So when's the last time you asked your operations VP--or even your front-line maintenance and facilities staff--for their money- and energy-saving ideas? These guys, and gals, know the innards of your facility better than anyone, and are perfectly positioned to know where you're wasting money.
Back when I was a reporter covering the hospital environment of care beat, I interviewed one facilities operations director who described how his Texas hospital saved more than $1 million by implementing some of the common-sense, low-cost ideas that bubbled up from his crew. One tip alone helped save nearly $500,000 in energy costs--simply by making minor adjustments to the chilled water flow rates and the steam temperature.
There were considerably more lofty ideas batted around at a "green" hospitals pow-wow this week in Baltimore, where 800 healthcare industry professionals gathered to share best practices for tackling their toughest environmental challenges.
Interestingly, a study was unveiled at this event that examined how hospitals can save up to 60 percent of their utility use, mainly by making changes to how they heat and cool water.
More than half of the energy a hospital uses goes to heating spaces or hot water. "Heating as the predominant energy load became the largest target of opportunity for energy reduction, specifically re-heat energy," the researchers wrote.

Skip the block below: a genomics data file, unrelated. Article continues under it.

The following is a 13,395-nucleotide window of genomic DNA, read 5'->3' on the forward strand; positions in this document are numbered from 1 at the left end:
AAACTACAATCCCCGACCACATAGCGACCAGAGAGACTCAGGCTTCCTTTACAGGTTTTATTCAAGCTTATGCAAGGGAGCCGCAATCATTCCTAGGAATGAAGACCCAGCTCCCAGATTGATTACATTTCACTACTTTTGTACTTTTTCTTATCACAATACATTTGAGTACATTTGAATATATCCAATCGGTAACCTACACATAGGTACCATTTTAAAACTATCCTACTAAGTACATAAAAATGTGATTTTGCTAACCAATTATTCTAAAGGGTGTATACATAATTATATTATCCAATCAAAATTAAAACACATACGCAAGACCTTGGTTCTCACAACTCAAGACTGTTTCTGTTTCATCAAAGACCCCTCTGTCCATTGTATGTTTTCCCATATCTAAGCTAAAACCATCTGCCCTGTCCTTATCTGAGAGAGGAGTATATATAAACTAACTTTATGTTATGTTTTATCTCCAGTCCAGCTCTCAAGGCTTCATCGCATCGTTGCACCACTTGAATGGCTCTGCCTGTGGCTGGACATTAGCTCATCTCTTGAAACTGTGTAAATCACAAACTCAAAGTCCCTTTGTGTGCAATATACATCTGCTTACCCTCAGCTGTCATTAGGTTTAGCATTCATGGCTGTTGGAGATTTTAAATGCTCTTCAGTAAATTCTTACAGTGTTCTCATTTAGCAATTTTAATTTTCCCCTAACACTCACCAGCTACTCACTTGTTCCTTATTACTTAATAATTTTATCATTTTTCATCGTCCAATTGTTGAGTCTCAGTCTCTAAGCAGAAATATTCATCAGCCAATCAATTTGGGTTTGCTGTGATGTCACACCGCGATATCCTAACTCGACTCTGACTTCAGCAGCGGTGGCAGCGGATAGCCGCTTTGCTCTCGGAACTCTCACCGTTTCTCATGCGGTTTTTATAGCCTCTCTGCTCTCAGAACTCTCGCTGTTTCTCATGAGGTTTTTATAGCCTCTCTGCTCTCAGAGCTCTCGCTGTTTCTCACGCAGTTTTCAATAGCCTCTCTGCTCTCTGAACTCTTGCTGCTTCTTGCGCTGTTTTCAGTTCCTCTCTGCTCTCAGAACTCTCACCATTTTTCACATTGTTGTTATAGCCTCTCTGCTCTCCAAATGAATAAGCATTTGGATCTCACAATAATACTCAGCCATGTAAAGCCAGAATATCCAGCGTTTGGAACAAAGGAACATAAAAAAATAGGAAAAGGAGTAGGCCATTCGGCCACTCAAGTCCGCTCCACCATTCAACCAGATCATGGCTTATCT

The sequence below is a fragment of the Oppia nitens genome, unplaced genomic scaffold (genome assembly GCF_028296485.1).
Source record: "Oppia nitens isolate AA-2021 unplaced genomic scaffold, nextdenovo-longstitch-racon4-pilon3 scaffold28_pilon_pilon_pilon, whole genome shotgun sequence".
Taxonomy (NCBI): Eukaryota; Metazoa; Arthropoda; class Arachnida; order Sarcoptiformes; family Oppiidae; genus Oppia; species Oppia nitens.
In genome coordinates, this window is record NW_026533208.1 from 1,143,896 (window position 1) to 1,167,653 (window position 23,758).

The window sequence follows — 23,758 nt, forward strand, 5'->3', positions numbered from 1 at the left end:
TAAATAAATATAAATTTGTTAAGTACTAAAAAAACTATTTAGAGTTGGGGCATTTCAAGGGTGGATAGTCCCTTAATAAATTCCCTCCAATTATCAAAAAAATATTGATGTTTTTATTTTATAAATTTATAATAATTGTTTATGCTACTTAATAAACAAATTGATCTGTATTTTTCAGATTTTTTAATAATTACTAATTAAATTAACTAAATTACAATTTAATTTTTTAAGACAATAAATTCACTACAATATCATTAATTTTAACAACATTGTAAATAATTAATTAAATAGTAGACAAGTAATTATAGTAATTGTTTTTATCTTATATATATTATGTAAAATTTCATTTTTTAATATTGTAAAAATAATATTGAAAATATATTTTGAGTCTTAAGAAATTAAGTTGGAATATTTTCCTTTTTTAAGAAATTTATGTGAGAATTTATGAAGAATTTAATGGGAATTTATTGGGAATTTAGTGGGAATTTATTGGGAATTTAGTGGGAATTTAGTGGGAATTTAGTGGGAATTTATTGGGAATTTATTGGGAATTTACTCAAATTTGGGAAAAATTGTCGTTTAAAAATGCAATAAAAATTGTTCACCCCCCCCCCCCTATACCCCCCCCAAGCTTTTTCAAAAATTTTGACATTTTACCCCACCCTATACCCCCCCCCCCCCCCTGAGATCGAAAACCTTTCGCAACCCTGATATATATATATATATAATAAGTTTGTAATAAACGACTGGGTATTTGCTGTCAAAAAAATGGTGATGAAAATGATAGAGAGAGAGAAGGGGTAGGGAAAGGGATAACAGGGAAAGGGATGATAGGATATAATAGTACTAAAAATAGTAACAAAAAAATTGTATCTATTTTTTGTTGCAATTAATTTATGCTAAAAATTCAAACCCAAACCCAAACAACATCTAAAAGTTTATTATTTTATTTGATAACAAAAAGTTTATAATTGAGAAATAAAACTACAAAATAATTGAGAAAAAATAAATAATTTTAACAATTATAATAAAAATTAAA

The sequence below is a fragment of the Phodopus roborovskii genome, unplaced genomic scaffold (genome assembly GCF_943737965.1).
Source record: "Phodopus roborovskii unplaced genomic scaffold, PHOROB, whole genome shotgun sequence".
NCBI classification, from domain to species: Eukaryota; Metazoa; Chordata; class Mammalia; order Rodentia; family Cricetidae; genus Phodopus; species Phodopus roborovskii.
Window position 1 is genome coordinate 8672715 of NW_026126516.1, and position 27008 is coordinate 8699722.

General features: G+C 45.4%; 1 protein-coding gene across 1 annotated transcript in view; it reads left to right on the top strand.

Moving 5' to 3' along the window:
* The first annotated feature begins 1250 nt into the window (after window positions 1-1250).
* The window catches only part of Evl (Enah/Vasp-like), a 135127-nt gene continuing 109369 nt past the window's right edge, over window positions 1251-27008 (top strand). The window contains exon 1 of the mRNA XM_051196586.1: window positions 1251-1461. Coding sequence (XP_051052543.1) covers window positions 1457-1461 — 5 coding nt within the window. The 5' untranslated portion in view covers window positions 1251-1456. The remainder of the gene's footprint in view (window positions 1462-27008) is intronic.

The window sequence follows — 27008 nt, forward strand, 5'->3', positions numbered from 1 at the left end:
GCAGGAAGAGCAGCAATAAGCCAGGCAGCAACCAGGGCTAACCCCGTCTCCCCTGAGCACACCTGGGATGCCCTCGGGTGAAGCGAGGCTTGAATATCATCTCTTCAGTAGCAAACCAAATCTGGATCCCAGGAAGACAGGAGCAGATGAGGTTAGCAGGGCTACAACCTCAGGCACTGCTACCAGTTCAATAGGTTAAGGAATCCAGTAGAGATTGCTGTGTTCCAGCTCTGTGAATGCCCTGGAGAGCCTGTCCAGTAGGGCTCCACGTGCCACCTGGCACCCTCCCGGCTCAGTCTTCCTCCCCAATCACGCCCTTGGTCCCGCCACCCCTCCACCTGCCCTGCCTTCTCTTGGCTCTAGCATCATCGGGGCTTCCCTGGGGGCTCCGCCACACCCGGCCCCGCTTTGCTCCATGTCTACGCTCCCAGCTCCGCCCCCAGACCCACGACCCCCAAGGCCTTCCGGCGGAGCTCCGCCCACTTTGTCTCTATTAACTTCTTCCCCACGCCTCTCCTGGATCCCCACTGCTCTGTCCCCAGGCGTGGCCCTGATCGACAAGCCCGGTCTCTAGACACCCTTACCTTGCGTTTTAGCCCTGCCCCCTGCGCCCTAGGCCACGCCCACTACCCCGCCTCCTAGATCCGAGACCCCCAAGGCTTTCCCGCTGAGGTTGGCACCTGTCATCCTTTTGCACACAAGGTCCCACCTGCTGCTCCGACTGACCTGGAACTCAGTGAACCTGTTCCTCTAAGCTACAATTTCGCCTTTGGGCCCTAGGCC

In fact, heating costs represent a hospital's biggest opportunity for energy reduction, specifically 're-heat' energy. Re-heat energy, they explain, involves cooling outside air to a common low temperature. This over-cooled air gets re-distributed throughout the building and is re-heated to a more comfortable temperature.
Yes, you read that right. First the air is cooled, then heated. It doesn't take a genius to figure out the inefficiencies in that equation! No wonder why hospitals use nearly three times more energy than a similar-sized commercial building. (Of course, most commercial buildings don't operate on the same intense 24-hour schedule, or have to conform to the same strict building code regulations.)
The executive summary of the report is an interesting read. And while it talks about building redesigns, hiring architects and other expensive endeavors, I can't help but think of that Texas hospital saving so much money by implementing small fixes--all because a manager asked his rank-and-file workers for their ideas and opinions. Imagine that.
Wendy Johnson is the publisher of FierceHealthcare and a longtime healthcare journalist. She can be reached at email@example.com.